I need your help in assigning the materials in a face. I am creating a rectangular face (which I later pushpull) with the following form:
face = mir.entities.add_face [[x1.m,y1.m,z1.m], [x2.m,y2.m,z2.m], [x3.m,y3.m,z3.m], [x4.m,y4.m,z4.m]]
face.material="White" # I would like this to be the front face material
face.back_material="Red" # and consequently this to be the back face material
I want to do this so that when I export it to Kerkythea for rendering, I would like to see two materials for editing, the White and the Red, and edit them separately. But I am missing sth.
Thank you in advance.
Most rendering apps ignore the backs of faces and thereby also their materials.
Using either a white/black/transparent/as-front material as its default.
You should never see a face’s ‘backside’ in a correctly modeled 3d object [they should all be ‘inside’ the volume], so even if it did render it ‘red’ you’d never know as it’d be unseen.
Your code makes a quad face, then colors it ‘white’ and then pushpulls it into a volume, the volume’s 6 faces will then clone their material from the parent-face.
Assigning ‘red’ to the original face before pushpulling would make the internal 6 back-faces ‘red’.
Assigning it afterwards only affects the original face.
But as said, adding materials to backs of faces is pointless [either manually or in code], since when it’s transferred to most renderers, which will ignore it anyway.
Try making a ‘box’ by hand, delete the top face, paint the outside faces ‘white’ and the back-faces ‘red’.
Now try that in our renderer - I’d expect the back-faces NOT to show up as red !
Your code is obviously missing some earlier reference set ups…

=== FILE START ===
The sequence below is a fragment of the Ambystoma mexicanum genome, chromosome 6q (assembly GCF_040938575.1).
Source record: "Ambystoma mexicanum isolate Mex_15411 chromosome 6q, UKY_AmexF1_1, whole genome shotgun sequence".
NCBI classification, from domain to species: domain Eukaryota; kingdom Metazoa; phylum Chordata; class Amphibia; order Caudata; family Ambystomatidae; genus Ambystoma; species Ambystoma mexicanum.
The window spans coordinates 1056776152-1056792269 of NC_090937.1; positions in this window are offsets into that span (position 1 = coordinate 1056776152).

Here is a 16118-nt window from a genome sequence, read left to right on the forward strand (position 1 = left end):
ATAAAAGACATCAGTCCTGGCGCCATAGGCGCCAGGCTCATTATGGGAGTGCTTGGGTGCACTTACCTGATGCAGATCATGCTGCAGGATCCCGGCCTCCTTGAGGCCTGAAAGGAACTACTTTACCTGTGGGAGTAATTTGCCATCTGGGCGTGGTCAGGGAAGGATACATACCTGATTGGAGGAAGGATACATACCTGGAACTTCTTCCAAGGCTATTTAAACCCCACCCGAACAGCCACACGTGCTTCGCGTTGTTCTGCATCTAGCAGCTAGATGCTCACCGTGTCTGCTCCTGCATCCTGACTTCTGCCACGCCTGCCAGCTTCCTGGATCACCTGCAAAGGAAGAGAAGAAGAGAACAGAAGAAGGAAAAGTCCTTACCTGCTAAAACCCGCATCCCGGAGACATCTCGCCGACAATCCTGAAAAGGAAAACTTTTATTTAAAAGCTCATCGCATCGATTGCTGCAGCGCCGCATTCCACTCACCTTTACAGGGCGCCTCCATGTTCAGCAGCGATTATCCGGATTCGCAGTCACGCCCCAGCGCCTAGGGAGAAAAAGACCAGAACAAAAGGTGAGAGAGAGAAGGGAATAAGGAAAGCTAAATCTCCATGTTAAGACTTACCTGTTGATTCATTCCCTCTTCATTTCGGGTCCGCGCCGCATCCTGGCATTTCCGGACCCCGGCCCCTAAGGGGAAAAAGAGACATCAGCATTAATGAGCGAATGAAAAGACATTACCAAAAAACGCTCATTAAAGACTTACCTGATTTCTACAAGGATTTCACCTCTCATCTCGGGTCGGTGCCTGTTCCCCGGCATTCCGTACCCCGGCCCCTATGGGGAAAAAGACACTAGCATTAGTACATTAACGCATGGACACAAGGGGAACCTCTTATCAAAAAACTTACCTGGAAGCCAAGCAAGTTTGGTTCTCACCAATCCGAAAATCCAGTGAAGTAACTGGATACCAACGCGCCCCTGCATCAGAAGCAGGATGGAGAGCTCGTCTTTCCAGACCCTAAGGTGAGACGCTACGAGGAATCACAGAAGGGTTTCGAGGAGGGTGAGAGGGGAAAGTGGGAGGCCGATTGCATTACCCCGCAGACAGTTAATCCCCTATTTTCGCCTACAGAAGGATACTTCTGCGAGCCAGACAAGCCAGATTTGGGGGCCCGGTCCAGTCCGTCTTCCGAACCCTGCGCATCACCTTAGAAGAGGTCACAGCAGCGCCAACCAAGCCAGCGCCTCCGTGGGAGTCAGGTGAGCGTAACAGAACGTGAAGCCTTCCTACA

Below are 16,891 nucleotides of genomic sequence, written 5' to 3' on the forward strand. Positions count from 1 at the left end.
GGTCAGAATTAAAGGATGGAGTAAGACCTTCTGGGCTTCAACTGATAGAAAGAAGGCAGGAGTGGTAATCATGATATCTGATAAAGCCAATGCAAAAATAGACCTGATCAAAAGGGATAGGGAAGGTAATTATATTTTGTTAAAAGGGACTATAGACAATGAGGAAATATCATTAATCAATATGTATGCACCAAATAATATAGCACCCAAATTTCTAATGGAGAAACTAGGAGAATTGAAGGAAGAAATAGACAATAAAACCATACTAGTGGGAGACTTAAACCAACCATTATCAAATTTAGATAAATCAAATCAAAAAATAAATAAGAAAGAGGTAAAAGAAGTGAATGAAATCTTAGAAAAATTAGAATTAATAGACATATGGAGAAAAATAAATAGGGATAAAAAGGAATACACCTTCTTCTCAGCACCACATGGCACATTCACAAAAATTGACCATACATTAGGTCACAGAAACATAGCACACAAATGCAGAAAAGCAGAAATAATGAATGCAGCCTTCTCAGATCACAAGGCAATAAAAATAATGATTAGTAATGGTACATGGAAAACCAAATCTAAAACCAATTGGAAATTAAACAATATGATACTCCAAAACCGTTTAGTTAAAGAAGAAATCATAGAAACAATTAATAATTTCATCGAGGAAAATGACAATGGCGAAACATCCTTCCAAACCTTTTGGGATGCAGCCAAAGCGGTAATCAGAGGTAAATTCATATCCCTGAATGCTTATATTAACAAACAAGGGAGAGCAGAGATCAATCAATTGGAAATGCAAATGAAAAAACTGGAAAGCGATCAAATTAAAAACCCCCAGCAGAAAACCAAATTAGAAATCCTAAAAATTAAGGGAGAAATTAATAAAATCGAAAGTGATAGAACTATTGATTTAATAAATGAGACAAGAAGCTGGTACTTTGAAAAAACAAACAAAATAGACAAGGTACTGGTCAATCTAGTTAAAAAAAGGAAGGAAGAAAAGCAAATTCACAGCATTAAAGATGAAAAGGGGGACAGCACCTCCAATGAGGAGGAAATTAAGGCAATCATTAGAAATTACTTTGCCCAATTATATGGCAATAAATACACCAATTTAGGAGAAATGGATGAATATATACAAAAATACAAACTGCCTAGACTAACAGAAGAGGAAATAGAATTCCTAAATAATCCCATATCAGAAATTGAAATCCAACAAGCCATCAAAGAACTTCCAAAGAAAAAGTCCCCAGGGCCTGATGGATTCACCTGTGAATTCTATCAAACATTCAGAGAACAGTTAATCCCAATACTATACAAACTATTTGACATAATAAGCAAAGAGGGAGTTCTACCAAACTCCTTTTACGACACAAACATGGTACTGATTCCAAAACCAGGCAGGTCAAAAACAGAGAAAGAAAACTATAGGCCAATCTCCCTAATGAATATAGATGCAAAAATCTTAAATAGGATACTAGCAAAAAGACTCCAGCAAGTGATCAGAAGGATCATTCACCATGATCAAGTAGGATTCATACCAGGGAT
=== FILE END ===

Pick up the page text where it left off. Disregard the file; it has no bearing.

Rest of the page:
But why are you messing with the active_layer ?
Thank you for your input.
You are right, there are earlier reference set ups not seen there. Also please ignore the mess with the active layer. I see that this quesiton of mine drifts away from ruby and goes to rendering basics. Please see this image:
If I understand you correctly, you are saying that rendering this box as it is, is impossible. I tried it as you see, and you are correct ofcourse. However, if you would like to produce such a render, how would you go about it? The way I am seeing it, is that I should modify my ruby code to have two independent volumes for each wall, one with white material and one with red. ie a sandwich structure like the below:
I think TIG’s point is that you shouldn’t be having exposed back faces in your models.
It’s sloppy modeling to leave back faces exposed. From what I can see, if you are practicing good, clean modeling methods, you shouldn’t need to worry about rendering back faces.
To make a box with a white outside and a red inside you need to model it as you would make it in the real world.
That is with the box’s walls having some thickness.
The initial idea is not a hollow box, it’s a solid cube, which has all of its faces white.
The back-faces should not be confused with inner faces.
If your box has wall thickness and the walls’ faces are correctly oriented then they will all face outwards, all of their back-faces will be within the volume of the wall.
Those front faces can be assign whatever material you desire - e.g. white outwards looking and red inwards looking.
To do it in code is not too difficult - consider followme or pushpull of some ‘offset’ faces etc…
I see, thank you very much DaveR and TIG for your explanations and the drawing.
I was afraid at first that I would have to produce an additional set of coordinates with 3d geometry (as my initial ones) but eventually I took TIG’s advice and it worked like a charm. I wanted a quad face with different material in each side and now I just draw two faces in the same set of coordinates and pushpulled in different directions:
face1 = mir1.entities.add_face [[x1.m,y1.m,z1.m], [x2.m,y2.m,z2.m], [x3.m,y3.m,z3.m], [x4.m,y4.m,z4.m]]
face2 = mir2.entities.add_face [[x1.m,y1.m,z1.m], [x2.m,y2.m,z2.m], [x3.m,y3.m,z3.m], [x4.m,y4.m,z4.m]]